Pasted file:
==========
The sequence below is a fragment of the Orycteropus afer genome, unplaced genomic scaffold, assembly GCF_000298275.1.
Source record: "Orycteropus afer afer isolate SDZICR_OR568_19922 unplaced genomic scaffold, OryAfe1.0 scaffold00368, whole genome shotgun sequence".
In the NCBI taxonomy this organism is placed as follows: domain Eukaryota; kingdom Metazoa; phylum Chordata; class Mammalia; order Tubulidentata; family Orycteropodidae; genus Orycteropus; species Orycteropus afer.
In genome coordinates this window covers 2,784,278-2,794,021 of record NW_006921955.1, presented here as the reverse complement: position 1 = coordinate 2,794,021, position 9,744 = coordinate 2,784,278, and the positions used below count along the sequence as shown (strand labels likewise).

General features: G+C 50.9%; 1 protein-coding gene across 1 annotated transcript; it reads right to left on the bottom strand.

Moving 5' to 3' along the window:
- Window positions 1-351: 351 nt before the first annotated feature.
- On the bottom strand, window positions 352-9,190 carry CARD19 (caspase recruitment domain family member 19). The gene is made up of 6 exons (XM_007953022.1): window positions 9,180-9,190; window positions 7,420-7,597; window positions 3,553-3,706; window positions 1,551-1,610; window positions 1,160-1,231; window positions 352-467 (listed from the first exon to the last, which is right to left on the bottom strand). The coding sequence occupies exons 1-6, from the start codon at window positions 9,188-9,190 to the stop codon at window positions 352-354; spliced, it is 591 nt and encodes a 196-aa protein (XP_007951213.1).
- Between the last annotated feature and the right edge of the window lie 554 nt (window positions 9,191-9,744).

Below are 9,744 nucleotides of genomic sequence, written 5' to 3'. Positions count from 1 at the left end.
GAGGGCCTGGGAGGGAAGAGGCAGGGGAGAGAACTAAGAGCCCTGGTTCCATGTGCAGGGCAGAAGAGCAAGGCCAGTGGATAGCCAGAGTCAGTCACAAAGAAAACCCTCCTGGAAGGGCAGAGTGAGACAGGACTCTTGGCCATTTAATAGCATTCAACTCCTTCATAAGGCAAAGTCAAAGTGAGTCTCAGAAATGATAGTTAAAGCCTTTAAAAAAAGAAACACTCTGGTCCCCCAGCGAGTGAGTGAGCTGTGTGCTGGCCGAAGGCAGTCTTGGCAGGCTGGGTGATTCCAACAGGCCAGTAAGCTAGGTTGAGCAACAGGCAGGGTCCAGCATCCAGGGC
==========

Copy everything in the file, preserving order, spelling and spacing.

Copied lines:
The sequence below is a fragment of the Orycteropus afer genome, unplaced genomic scaffold, assembly GCF_000298275.1.
Source record: "Orycteropus afer afer isolate SDZICR_OR568_19922 unplaced genomic scaffold, OryAfe1.0 scaffold00368, whole genome shotgun sequence".
In the NCBI taxonomy this organism is placed as follows: domain Eukaryota; kingdom Metazoa; phylum Chordata; class Mammalia; order Tubulidentata; family Orycteropodidae; genus Orycteropus; species Orycteropus afer.
In genome coordinates this window covers 2,784,278-2,794,021 of record NW_006921955.1, presented here as the reverse complement: position 1 = coordinate 2,794,021, position 9,744 = coordinate 2,784,278, and the positions used below count along the sequence as shown (strand labels likewise).

General features: G+C 50.9%; 1 protein-coding gene across 1 annotated transcript; it reads right to left on the bottom strand.

Moving 5' to 3' along the window:
- Window positions 1-351: 351 nt before the first annotated feature.
- On the bottom strand, window positions 352-9,190 carry CARD19 (caspase recruitment domain family member 19). The gene is made up of 6 exons (XM_007953022.1): window positions 9,180-9,190; window positions 7,420-7,597; window positions 3,553-3,706; window positions 1,551-1,610; window positions 1,160-1,231; window positions 352-467 (listed from the first exon to the last, which is right to left on the bottom strand). The coding sequence occupies exons 1-6, from the start codon at window positions 9,188-9,190 to the stop codon at window positions 352-354; spliced, it is 591 nt and encodes a 196-aa protein (XP_007951213.1).
- Between the last annotated feature and the right edge of the window lie 554 nt (window positions 9,191-9,744).

Below are 9,744 nucleotides of genomic sequence, written 5' to 3'. Positions count from 1 at the left end.
GAGGGCCTGGGAGGGAAGAGGCAGGGGAGAGAACTAAGAGCCCTGGTTCCATGTGCAGGGCAGAAGAGCAAGGCCAGTGGATAGCCAGAGTCAGTCACAAAGAAAACCCTCCTGGAAGGGCAGAGTGAGACAGGACTCTTGGCCATTTAATAGCATTCAACTCCTTCATAAGGCAAAGTCAAAGTGAGTCTCAGAAATGATAGTTAAAGCCTTTAAAAAAAGAAACACTCTGGTCCCCCAGCGAGTGAGTGAGCTGTGTGCTGGCCGAAGGCAGTCTTGGCAGGCTGGGTGATTCCAACAGGCCAGTAAGCTAGGTTGAGCAACAGGCAGGGTCCAGCATCCAGGGC